One thing does piss Squirrel off in his recovery though. “Not being able to travel,” he says. “I am limited to just this part of Texas. I tried going to Florida and it’s a big deal. Just for a week, but they are pretty much making me stay in my district. I can go down to Houston, but I can’t go up as far as Dallas. That’s the biggest obstacle for me, just staying here. I feel like I'm stuck in this part of Texas.”

But at least he’s not stuck in prison. 

Some of my other fellow graduates have experienced different problems in recovery. In prison, everything is routine and static. On the outside, anything can happen. Life is never smooth and always throws you a curveball when you least expect it. Dealing with family issues and tragedy can be trying, especially when you’re a former addict.

“I was gone for ten years.” Mendoor Smith, a 42-year-old from Waterloo, Iowa who was in on a marijuana charge, tells The Fix. “When I went in, my youngest was a year old. My oldest was 10 and my second oldest was 7. When I got out, my two oldest boys were grown men. When I would talk to my two older boys, it was difficult. You don’t want to jump in and be too hard. But at the same time, you don’t want to be too lenient. It’s a hectic balancing act. My youngest son just graduated from high school, but my oldest son was murdered in May.”

This was a traumatic event for Mendoor, who I remember as a very intelligent and articulate man who would spend hours reading and analyzing his own past to see where he went wrong. It’s a travesty that he served 10 years for marijuana, a drug that is, for all intents and purposes, semi-legal now, but Mendoor took it all in stride and was actually a leader in the RDAP community. When he spoke, prisoners listened. Life takes its turns, but you have to keep on living.

“My son was basically following in the path of what I laid down before I went to prison,” Mendoor says. “It was a hard blow because I took that personally. I was a part of the problem by removing myself from his life due to my life choices, and the result was his life being taken.” This is a sobering reality for any father, but one that Mendoor holds himself accountable for. He hasn’t used it as an excuse to go back to using, although he has indulged in a beer or two during his recovery. 

“Relapse is a part of recovery and everyone understands that,” he says. “There’s always temptations that will be there, as far as with alcohol or things of that nature, from just moving around and being out and about. I have had a drink, but as far as it stunting my movement forward, I have completely removed myself from people, things and places that would affect me on a harder scale as opposed to a few beers.”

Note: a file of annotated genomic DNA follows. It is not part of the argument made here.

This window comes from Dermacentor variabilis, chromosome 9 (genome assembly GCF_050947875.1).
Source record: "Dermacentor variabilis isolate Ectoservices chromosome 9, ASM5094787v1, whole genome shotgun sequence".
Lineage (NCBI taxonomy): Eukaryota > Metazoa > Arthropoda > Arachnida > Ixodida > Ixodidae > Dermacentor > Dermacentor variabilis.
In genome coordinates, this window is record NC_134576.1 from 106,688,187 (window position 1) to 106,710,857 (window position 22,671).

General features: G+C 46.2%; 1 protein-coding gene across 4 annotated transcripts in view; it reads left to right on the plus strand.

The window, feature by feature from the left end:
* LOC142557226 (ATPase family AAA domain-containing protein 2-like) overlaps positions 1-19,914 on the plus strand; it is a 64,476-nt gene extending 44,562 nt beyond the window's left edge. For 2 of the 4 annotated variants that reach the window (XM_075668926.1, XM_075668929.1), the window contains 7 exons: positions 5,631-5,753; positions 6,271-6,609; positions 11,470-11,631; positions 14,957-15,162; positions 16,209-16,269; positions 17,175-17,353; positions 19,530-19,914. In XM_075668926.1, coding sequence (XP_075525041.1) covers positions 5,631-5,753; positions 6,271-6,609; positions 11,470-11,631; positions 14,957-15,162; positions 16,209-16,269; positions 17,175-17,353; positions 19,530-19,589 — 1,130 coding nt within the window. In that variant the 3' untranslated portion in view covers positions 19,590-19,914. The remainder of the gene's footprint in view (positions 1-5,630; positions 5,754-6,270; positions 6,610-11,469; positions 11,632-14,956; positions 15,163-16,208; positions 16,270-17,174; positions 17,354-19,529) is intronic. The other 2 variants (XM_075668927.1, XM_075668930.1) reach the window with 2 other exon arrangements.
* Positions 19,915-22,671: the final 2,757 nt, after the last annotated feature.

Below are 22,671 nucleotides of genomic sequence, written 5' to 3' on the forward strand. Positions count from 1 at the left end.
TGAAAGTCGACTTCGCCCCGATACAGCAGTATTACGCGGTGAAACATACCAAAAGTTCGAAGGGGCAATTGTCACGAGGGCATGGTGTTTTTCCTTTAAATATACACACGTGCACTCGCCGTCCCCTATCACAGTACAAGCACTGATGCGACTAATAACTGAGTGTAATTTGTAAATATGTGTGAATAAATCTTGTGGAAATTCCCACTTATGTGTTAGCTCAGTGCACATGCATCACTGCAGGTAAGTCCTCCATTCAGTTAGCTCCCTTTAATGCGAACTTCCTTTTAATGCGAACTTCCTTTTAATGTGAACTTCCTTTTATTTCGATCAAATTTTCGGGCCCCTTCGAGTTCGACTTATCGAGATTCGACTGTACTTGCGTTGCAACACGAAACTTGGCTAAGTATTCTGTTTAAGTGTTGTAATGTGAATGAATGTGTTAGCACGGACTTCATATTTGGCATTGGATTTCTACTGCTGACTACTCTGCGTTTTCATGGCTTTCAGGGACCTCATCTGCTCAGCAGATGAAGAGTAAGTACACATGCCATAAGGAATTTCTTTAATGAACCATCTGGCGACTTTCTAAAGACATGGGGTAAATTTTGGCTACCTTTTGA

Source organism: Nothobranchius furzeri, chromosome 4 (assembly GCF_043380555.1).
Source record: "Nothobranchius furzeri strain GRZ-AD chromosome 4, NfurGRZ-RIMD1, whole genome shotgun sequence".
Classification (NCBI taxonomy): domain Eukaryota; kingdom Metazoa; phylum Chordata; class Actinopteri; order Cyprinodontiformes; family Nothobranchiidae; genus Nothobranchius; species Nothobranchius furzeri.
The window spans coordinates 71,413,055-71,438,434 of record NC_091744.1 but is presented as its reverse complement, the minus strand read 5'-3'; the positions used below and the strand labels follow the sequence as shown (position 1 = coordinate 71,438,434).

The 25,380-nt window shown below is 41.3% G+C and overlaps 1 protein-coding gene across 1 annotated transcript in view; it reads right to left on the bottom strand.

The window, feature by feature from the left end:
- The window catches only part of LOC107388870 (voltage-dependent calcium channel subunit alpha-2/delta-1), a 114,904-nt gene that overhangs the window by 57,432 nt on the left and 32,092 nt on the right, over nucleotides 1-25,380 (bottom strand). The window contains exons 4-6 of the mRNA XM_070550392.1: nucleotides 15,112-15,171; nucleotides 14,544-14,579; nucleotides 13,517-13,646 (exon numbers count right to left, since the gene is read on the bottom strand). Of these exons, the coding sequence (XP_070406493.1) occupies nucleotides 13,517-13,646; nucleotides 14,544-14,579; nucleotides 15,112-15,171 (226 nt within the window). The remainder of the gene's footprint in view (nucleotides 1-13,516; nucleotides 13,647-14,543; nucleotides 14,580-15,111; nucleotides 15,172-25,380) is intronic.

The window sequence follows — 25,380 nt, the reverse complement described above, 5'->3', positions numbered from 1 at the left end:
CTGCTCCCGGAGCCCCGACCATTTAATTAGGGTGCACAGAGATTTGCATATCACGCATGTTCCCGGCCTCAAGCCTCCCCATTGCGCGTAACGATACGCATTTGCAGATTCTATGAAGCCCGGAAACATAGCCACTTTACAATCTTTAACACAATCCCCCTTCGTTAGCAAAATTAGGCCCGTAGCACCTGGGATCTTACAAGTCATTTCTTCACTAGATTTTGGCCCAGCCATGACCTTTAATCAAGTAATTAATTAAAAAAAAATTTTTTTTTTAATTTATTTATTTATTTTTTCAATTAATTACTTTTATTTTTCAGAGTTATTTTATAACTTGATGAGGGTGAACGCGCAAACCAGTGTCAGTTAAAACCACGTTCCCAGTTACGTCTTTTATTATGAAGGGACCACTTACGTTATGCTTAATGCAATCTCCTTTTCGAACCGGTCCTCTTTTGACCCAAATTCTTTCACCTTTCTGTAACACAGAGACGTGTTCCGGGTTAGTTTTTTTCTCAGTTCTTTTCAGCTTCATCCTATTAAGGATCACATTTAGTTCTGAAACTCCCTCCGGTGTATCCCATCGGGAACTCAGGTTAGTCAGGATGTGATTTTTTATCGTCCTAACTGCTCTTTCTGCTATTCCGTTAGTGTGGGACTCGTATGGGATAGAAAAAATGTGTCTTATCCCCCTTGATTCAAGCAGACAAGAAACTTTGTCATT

Recovery means different things for different people. I have struggled with alcohol use since my release from prison—indulging and then abstaining. I tell myself that since I am not using drugs, I am good. A lot of former addicts tell themselves the same thing. It’s a choice in recovery, just like how some choose to smoke endless packs of cigarettes and drink Red Bull or coffee all day. We all have our vices in recovery. Who is to say what is the lesser evil?

“I haven’t used any drugs at all, but I’ve thought about it,” Benjamin Sheputis, who hails from St. Louis, Missouri and did close to three years for a meth case, tells The Fix. “There’s been times I’ve been tempted to. But I’ve come too far. I’m 30 years old and I started using back when I was 13 years old. Smoking weed, doing meth, I’ve done it all. Weed, coke, meth, heroin. My drugs of choice were weed and meth, but when I got into my early 20s, I got into heroin. And that’s what really did me in there. I was hospitalized for overdose three times. One of the times, I died. They had to use a defibrillator to bring me back. I was out of control. Each time I left the hospital, I went home and got high again.”